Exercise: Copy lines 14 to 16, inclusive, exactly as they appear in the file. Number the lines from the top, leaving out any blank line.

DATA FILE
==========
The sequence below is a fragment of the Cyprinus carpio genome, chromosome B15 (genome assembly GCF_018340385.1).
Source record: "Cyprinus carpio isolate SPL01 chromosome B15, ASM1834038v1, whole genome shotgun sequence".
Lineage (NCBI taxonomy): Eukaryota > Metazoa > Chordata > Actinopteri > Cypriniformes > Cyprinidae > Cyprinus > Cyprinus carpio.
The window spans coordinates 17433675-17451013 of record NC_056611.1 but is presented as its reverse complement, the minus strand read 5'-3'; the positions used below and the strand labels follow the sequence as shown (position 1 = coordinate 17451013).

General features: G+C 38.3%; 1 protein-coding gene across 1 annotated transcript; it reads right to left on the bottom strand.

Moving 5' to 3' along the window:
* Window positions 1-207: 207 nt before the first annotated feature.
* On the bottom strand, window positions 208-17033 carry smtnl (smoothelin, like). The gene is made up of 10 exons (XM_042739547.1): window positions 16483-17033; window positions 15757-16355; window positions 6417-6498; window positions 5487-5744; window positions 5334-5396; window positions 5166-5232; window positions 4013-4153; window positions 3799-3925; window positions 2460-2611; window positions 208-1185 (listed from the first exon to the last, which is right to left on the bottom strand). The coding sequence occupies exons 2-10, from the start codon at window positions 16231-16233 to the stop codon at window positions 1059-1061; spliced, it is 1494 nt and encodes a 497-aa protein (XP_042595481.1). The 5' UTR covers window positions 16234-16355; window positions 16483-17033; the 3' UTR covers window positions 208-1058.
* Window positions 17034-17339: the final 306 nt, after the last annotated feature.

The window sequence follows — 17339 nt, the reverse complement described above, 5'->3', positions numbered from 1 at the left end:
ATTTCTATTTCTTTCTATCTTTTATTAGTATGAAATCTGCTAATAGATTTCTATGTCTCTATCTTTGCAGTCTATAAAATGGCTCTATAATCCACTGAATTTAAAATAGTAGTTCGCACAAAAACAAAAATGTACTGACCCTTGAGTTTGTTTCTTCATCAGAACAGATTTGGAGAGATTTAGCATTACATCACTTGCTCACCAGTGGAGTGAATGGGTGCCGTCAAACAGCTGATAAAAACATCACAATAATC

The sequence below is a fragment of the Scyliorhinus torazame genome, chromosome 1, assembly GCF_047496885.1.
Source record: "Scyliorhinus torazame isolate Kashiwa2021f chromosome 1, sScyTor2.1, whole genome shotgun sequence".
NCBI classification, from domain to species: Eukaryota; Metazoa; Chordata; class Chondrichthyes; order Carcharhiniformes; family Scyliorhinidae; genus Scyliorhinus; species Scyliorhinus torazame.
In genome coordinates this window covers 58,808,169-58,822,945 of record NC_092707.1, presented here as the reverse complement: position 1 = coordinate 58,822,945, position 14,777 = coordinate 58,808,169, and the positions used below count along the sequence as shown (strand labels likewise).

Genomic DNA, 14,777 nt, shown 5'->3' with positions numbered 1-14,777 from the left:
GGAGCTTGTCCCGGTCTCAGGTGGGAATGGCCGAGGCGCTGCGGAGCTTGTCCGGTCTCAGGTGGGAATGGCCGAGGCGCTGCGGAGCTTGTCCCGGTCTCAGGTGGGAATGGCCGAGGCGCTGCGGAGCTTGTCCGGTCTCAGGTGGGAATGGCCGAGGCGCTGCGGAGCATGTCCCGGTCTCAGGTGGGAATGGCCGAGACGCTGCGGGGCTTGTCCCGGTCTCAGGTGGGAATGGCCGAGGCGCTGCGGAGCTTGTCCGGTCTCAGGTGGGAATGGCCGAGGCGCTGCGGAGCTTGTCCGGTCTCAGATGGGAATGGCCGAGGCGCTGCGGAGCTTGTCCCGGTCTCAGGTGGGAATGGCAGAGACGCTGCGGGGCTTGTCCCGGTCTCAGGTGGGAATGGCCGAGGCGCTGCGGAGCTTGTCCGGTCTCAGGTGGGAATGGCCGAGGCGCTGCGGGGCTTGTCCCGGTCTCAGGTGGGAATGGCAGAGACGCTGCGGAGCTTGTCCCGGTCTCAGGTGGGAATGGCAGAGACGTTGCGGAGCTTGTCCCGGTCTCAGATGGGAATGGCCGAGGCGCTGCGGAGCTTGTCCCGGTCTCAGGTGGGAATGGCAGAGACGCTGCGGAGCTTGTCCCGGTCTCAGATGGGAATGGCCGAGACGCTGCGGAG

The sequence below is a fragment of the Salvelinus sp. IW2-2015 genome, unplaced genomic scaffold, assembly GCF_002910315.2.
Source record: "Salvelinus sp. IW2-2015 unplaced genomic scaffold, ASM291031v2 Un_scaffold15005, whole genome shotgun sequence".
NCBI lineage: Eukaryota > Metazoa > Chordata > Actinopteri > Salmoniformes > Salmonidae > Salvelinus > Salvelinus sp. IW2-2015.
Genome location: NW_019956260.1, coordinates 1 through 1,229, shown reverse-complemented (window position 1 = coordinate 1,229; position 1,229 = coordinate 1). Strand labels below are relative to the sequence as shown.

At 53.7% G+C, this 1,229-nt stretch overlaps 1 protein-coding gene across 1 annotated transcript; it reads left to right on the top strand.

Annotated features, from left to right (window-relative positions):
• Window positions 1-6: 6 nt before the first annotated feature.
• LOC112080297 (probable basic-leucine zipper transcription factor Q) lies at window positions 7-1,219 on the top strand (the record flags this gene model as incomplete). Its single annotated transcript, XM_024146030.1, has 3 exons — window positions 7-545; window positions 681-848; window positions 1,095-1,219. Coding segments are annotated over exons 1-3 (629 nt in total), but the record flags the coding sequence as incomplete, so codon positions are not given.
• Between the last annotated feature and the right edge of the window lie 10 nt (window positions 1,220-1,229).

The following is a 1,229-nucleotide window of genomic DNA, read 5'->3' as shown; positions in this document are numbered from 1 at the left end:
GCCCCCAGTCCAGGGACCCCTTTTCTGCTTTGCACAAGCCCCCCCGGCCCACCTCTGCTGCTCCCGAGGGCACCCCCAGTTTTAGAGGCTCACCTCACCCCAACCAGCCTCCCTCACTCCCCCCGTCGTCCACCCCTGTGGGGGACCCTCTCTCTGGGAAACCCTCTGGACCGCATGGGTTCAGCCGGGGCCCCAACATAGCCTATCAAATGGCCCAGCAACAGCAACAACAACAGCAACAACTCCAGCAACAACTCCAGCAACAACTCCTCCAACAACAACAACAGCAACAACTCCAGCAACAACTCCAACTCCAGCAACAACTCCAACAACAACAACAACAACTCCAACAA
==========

NCBI classification, from domain to species: Eukaryota; Metazoa; Chordata; class Chondrichthyes; order Carcharhiniformes; family Scyliorhinidae; genus Scyliorhinus; species Scyliorhinus torazame.
In genome coordinates this window covers 58,808,169-58,822,945 of record NC_092707.1, presented here as the reverse complement: position 1 = coordinate 58,822,945, position 14,777 = coordinate 58,808,169, and the positions used below count along the sequence as shown (strand labels likewise).

Genomic DNA, 14,777 nt, shown 5'->3' with positions numbered 1-14,777 from the left: